Despite the change in policy, the Cuban government will maintain its monopoly on the sale of all cars on the island. According to Bert Hoffman of the German Institute of Global and Area Studies, this will cause car prices to remain high due to lack of competition in the market.
The change in policy comes in the context of Cuba’s reforms—knows as the lineamientos (guidelines)—which are led by President Raúl Castro and are meant to modernize the socialist regime’s struggling economy.
On Saturday nights in central Havana, a scene unfolds that defies stereotypes on this communist island famous for its salsa, strong rum and revolutionary heroes.
With the hiss of a fog machine, the country’s iconic rock star, Diony Arce, emerges from the darkness inside a local theater. He grabs a microphone and launches into a gut-wrenching scream that echoes through this quiet, residential neighborhood.
Diony is the lead singer of Zeus—the gods of Cuban metal. As the loud, abrasive music kicks in, this crowd of several hundred young fans unleashes a pent up flood of emotion.
They violently push and pull at each other while shouting up to Diony to play their favorite songs.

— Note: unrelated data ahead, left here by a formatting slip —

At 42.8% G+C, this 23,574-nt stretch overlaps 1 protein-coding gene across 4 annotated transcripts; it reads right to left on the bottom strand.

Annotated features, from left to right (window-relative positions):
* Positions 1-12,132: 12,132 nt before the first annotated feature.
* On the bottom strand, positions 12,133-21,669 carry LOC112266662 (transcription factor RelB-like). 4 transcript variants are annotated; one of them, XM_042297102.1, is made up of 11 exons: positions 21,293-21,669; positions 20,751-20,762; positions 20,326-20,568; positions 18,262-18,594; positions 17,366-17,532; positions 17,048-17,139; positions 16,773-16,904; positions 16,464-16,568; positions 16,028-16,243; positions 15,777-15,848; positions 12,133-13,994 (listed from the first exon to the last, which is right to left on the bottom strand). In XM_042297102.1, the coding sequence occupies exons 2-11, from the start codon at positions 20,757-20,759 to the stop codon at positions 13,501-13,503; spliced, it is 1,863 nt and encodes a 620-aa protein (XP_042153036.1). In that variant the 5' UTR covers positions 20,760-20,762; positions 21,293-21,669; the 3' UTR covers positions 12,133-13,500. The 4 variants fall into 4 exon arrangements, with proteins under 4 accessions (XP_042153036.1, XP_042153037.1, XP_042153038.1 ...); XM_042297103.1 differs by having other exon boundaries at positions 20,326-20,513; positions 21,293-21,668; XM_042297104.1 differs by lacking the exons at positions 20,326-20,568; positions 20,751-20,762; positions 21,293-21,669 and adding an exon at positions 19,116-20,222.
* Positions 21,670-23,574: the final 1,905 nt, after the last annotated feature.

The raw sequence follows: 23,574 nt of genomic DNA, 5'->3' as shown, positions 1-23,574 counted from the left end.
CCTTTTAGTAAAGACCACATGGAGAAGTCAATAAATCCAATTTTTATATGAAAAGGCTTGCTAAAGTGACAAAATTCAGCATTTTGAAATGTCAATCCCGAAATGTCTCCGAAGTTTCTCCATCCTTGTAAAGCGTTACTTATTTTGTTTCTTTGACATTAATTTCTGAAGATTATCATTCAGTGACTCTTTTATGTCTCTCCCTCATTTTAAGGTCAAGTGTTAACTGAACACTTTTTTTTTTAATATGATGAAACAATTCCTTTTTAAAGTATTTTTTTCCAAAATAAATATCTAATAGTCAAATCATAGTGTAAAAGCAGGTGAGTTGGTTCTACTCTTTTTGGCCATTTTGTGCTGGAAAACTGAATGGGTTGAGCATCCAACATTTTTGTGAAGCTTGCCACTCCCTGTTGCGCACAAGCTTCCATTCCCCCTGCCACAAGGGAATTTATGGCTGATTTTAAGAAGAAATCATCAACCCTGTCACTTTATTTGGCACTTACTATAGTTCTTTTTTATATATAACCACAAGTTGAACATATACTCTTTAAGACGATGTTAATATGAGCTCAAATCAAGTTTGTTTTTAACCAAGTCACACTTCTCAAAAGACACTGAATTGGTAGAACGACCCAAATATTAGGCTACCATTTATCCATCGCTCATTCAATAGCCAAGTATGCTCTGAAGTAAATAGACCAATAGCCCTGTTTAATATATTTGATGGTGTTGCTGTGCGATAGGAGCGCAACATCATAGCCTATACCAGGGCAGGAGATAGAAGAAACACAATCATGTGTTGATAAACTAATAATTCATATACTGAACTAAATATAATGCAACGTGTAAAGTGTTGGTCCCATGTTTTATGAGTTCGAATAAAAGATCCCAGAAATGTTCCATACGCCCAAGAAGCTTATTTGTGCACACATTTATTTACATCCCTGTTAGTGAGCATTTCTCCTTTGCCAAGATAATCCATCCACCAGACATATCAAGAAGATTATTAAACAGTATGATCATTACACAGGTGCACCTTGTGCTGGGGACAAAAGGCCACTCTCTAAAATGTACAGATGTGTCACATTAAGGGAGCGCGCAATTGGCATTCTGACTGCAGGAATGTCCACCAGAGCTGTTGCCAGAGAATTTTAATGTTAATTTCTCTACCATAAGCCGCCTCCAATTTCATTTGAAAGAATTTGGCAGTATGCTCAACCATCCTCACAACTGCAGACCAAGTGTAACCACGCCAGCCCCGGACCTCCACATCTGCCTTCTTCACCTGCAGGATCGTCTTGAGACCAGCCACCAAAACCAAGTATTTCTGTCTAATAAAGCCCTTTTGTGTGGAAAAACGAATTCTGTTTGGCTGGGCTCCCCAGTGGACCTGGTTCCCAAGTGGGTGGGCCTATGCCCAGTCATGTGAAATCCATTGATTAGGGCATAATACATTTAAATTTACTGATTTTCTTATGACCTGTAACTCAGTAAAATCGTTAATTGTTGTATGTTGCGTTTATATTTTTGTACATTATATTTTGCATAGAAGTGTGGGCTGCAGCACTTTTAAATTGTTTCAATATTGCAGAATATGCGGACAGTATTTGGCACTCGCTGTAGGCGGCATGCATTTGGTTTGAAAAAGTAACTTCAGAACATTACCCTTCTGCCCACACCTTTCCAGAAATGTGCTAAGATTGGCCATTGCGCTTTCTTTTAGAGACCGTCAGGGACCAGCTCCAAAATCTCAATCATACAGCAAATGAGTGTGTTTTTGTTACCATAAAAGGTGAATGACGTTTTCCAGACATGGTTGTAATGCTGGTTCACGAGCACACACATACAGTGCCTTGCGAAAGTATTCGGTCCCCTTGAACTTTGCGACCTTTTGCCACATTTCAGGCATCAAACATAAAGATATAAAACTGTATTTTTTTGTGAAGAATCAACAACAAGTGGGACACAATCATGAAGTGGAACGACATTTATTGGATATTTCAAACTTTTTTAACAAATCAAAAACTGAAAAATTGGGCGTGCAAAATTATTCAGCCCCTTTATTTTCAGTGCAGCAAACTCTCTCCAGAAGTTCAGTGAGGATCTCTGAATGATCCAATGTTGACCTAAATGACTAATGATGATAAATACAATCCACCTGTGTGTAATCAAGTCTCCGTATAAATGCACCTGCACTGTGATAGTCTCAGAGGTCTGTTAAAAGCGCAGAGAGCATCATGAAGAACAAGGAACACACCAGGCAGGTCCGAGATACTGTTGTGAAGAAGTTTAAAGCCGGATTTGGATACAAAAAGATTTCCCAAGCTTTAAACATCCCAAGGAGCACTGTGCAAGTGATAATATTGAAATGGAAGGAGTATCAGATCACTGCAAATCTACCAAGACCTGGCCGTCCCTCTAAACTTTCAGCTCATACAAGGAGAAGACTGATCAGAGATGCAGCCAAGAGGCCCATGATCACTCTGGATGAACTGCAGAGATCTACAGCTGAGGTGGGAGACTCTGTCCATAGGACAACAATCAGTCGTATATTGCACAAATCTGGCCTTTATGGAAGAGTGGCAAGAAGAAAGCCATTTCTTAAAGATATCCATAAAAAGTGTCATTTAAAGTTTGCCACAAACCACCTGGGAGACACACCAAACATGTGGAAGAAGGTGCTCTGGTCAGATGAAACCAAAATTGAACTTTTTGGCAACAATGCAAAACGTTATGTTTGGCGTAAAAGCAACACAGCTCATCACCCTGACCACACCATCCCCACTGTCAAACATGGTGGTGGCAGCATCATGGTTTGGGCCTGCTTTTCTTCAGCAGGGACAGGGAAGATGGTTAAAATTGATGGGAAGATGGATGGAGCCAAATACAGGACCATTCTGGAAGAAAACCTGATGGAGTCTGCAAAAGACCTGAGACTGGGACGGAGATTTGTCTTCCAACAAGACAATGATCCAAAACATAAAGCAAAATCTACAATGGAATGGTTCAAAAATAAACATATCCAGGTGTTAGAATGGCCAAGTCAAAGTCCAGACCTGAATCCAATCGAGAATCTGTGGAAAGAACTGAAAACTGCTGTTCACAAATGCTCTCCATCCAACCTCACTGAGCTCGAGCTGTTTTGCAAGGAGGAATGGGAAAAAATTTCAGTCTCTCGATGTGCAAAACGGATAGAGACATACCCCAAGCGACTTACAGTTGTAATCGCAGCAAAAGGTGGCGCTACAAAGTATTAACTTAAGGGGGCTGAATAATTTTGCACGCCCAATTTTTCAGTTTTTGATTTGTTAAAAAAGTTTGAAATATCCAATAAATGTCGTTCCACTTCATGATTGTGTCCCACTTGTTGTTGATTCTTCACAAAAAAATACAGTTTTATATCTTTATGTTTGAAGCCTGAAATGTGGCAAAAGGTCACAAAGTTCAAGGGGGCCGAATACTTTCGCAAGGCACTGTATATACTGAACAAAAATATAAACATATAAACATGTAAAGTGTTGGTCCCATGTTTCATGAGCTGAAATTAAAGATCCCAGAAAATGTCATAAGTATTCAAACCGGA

“Vamos a la Silla Electrica!”—“Violento Metrobus!”—“Viven en Mí!”
Diony and the band have performed in Havana since the 1980s. They’re the longest-running metal band in the country and they have the scars to prove it.
When the band first started performing, this American-influenced music was officially banned by the Castro government. It was seen as "music of the enemy." Long-haired, tattooed rockers—or “freakies”—were thrown in jail, and concerts were broken up by state police.
Thirty years later this music is accepted, but only within the official Agencia Cubana de Rock (Cuban Agency of Rock), a government institution overseeing the country’s rock scene. Formed in 2007, the Agency has created a space for rock bands to perform their music and gather crowds without worry of police crackdowns. The trade-off, however, is a government system managing the freedom of artists.
This small opening for rock music is a sign of the changing reality in Cuba, but it is also a difficult compromise for the country's artists.